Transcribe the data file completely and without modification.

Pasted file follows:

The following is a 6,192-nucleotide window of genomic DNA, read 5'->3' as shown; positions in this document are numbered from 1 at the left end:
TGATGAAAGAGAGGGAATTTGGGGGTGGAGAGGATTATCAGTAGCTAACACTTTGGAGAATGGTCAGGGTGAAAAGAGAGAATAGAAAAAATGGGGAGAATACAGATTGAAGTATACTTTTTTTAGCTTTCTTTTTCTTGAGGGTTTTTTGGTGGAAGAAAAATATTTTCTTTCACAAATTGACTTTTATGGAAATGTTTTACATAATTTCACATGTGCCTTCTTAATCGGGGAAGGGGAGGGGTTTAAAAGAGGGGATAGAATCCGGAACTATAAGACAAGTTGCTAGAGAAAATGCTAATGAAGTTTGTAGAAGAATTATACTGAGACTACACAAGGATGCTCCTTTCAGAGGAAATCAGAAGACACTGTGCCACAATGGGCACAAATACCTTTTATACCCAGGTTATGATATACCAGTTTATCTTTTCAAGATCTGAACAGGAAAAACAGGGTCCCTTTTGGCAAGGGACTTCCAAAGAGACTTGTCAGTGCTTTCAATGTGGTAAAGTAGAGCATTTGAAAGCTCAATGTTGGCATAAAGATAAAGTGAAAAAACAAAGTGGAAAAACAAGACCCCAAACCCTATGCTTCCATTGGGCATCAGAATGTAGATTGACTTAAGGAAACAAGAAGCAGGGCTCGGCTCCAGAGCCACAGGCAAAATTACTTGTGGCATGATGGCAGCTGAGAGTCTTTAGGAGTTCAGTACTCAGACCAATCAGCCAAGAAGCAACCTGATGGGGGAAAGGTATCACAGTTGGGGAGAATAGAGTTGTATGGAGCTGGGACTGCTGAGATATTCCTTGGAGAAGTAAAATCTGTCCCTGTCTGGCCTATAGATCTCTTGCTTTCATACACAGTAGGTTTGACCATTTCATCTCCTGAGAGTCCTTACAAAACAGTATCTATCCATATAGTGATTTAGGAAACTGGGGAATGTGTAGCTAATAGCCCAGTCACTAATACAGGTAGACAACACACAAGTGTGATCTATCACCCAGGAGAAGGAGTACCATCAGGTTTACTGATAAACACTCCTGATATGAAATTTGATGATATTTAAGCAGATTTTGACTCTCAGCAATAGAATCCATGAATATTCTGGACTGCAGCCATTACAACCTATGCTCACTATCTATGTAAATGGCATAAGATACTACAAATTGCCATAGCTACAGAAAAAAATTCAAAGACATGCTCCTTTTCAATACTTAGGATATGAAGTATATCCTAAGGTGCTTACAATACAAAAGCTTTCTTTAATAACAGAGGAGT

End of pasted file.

The following is a 6,192-nucleotide window of genomic DNA, read 5'->3' as shown; positions in this document are numbered from 1 at the left end:
TGATGAAAGAGAGGGAATTTGGGGGTGGAGAGGATTATCAGTAGCTAACACTTTGGAGAATGGTCAGGGTGAAAAGAGAGAATAGAAAAAATGGGGAGAATACAGATTGAAGTATACTTTTTTTAGCTTTCTTTTTCTTGAGGGTTTTTTGGTGGAAGAAAAATATTTTCTTTCACAAATTGACTTTTATGGAAATGTTTTACATAATTTCACATGTGCCTTCTTAATCGGGGAAGGGGAGGGGTTTAAAAGAGGGGATAGAATCCGGAACTATAAGACAAGTTGCTAGAGAAAATGCTAATGAAGTTTGTAGAAGAATTATACTGAGACTACACAAGGATGCTCCTTTCAGAGGAAATCAGAAGACACTGTGCCACAATGGGCACAAATACCTTTTATACCCAGGTTATGATATACCAGTTTATCTTTTCAAGATCTGAACAGGAAAAACAGGGTCCCTTTTGGCAAGGGACTTCCAAAGAGACTTGTCAGTGCTTTCAATGTGGTAAAGTAGAGCATTTGAAAGCTCAATGTTGGCATAAAGATAAAGTGAAAAAACAAAGTGGAAAAACAAGACCCCAAACCCTATGCTTCCATTGGGCATCAGAATGTAGATTGACTTAAGGAAACAAGAAGCAGGGCTCGGCTCCAGAGCCACAGGCAAAATTACTTGTGGCATGATGGCAGCTGAGAGTCTTTAGGAGTTCAGTACTCAGACCAATCAGCCAAGAAGCAACCTGATGGGGGAAAGGTATCACAGTTGGGGAGAATAGAGTTGTATGGAGCTGGGACTGCTGAGATATTCCTTGGAGAAGTAAAATCTGTCCCTGTCTGGCCTATAGATCTCTTGCTTTCATACACAGTAGGTTTGACCATTTCATCTCCTGAGAGTCCTTACAAAACAGTATCTATCCATATAGTGATTTAGGAAACTGGGGAATGTGTAGCTAATAGCCCAGTCACTAATACAGGTAGACAACACACAAGTGTGATCTATCACCCAGGAGAAGGAGTACCATCAGGTTTACTGATAAACACTCCTGATATGAAATTTGATGATATTTAAGCAGATTTTGACTCTCAGCAATAGAATCCATGAATATTCTGGACTGCAGCCATTACAACCTATGCTCACTATCTATGTAAATGGCATAAGATACTACAAATTGCCATAGCTACAGAAAAAAATTCAAAGACATGCTCCTTTTCAATACTTAGGATATGAAGTATATCCTAAGGTGCTTACAATACAAAAGCTTTCTTTAATAACAGAGGAGT